In fact, Wakes Up Later bookends nicely with the band’s stellar 2020 release, Stays Up Late, although you can hear the impact of the pandemic in the newer set of songs. While the 2020 record still has all the requisite weirdness that is sometimes head-scratching, and often brilliant, when listening to them back-to-back, Stays Up Late seems almost like an attempt at commercial success in comparison to Wakes Up Later.

The band, which is made up of bassist/vocalist Pete Hinz, guitarist/vocalist Dana “Dana S” Stern, and drummer/pinball enthusiast Jeff Berthold, is as tight a unit as you'll find in the music business. It may help that Hinz and Stern, who were married in 2015, have been a couple since before JJCNV started in 2005 or that Hinz and Berthold know each other well enough to finish each other’s sentences, but the trio’s connection is palpable when sitting and talking music with them.

A socially distant night on the patio with JJCNV on the patio of Hinz and Stern’s Chandler home turns quickly from being an interview about the band’s new album to a discussion of the state of the music world in metro Phoenix and Berthold’s talent for determining his work clothes each day.

Perhaps it was, as we realized later in the night, that we were jonesing for contact with people outside of our pandemic bubble, but it was just terribly nice to spend time talking about something other than politics, disease, or what to have for dinner.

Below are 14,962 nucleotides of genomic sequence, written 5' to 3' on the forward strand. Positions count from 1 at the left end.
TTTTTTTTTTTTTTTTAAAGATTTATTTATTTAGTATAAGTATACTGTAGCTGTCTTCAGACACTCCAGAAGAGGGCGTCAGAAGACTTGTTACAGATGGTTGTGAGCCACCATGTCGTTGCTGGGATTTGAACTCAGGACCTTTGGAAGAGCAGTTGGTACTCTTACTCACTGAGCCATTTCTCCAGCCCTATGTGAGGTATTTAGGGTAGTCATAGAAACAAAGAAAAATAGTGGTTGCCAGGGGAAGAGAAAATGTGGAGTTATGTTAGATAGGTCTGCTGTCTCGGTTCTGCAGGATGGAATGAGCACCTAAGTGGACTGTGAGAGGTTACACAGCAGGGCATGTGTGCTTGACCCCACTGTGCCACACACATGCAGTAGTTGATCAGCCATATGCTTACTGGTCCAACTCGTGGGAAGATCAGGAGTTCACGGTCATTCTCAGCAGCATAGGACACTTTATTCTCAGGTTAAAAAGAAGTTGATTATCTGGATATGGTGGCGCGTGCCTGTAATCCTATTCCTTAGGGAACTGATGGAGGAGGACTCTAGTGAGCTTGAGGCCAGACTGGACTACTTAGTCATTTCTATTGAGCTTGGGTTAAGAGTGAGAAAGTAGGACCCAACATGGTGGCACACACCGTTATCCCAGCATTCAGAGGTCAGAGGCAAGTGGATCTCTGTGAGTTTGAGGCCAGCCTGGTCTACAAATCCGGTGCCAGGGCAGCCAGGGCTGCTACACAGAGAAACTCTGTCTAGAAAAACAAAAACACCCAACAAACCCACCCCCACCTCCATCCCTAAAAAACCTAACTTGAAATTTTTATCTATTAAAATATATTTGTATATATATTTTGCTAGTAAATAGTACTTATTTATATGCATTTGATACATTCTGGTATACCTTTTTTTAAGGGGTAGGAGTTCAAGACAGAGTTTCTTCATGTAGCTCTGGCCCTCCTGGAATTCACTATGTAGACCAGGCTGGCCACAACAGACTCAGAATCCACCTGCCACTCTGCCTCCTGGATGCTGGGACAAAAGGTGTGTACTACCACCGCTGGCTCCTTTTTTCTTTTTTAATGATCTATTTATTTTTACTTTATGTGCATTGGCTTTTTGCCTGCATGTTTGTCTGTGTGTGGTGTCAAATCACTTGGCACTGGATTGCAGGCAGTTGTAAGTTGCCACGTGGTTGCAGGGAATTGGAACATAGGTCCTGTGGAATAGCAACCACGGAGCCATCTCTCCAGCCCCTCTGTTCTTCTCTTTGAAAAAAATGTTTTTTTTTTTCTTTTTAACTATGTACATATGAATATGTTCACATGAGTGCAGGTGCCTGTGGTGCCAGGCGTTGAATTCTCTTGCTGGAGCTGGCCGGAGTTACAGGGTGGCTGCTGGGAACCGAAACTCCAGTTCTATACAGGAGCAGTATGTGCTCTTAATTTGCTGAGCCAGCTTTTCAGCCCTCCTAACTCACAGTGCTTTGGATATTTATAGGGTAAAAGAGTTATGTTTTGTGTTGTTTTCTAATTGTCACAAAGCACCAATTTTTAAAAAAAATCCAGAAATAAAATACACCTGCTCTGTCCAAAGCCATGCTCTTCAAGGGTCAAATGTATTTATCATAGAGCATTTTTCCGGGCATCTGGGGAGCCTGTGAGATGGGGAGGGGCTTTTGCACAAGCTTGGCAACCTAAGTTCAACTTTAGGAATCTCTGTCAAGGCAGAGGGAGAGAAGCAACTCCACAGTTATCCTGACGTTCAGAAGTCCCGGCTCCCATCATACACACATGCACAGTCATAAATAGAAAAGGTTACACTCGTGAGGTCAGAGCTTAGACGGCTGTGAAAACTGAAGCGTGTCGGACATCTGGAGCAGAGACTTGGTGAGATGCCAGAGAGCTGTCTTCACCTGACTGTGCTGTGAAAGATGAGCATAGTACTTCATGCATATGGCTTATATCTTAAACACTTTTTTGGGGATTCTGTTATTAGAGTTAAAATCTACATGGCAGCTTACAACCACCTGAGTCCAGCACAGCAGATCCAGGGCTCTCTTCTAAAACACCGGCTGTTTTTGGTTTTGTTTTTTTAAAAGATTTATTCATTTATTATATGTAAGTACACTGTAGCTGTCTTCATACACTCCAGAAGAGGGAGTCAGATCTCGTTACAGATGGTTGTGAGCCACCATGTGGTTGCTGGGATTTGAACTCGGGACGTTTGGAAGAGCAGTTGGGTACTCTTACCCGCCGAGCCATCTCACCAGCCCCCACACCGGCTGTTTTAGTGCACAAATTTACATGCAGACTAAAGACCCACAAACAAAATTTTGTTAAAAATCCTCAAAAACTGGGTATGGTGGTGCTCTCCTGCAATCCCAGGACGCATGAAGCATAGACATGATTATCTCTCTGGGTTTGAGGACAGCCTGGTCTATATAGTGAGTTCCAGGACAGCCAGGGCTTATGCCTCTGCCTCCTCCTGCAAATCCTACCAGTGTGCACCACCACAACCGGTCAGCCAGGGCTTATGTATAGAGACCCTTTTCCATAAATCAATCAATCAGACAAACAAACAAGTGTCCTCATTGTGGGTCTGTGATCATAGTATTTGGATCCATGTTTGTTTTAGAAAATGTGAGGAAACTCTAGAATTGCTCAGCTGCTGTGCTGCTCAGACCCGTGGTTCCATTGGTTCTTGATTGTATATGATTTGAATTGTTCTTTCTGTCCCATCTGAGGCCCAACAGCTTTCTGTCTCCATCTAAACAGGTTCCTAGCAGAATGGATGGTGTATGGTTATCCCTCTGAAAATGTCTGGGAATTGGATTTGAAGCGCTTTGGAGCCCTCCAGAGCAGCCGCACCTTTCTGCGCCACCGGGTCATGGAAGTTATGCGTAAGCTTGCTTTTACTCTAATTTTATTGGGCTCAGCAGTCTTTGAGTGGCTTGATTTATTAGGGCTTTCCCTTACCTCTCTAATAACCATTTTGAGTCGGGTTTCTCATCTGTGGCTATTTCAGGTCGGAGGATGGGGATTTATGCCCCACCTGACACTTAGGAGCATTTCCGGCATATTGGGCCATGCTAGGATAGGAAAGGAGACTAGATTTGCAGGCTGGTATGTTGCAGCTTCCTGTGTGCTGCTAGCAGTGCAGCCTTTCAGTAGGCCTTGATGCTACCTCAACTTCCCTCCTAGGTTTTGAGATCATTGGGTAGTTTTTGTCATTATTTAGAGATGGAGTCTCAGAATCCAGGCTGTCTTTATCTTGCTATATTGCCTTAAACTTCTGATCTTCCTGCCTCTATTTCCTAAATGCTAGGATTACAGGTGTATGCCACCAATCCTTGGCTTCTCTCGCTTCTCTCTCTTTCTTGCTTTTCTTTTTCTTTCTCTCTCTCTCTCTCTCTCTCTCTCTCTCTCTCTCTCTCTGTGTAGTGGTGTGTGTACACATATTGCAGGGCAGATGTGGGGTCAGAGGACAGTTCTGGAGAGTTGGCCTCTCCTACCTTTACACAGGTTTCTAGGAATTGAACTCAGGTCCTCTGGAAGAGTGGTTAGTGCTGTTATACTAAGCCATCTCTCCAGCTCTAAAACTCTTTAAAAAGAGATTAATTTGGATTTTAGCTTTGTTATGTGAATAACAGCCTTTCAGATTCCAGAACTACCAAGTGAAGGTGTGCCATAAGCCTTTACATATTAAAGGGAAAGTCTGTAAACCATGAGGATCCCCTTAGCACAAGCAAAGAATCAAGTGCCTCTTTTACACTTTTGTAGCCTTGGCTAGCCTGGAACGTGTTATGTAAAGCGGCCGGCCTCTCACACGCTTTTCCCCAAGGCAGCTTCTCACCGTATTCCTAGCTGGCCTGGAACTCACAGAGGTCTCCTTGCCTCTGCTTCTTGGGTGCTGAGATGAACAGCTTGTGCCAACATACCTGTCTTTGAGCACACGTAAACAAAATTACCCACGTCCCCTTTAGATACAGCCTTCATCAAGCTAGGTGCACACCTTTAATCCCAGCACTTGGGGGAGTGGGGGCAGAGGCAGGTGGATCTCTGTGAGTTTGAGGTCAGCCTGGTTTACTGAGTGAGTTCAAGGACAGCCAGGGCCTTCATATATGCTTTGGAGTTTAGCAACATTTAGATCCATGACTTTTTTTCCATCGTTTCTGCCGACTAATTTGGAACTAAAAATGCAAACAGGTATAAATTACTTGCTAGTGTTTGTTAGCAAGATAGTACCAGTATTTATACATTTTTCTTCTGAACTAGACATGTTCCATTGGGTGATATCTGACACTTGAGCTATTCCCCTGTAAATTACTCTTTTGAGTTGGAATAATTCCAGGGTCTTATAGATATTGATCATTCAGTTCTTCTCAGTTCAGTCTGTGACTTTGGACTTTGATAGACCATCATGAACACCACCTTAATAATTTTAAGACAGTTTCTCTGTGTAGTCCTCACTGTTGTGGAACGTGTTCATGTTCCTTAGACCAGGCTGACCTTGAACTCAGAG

It seems that Wakes Up Later is truly a product of the pandemic even if it took a while for the story to come out in conversation. The band had made a decision to isolate together and continue to play music as much of the rest of the music community shut down. With no gigs to play, it just made sense to write another record on the heels of Stays Up Late.

“This recording is based on not having to play shows for an entire year, right? This is just us being as free as we can with recording because, well, we can't play shows to mess around with the songs live. It's weird that we haven't played these songs live before, because normally we've played them live for six months before we record,” says Hinz.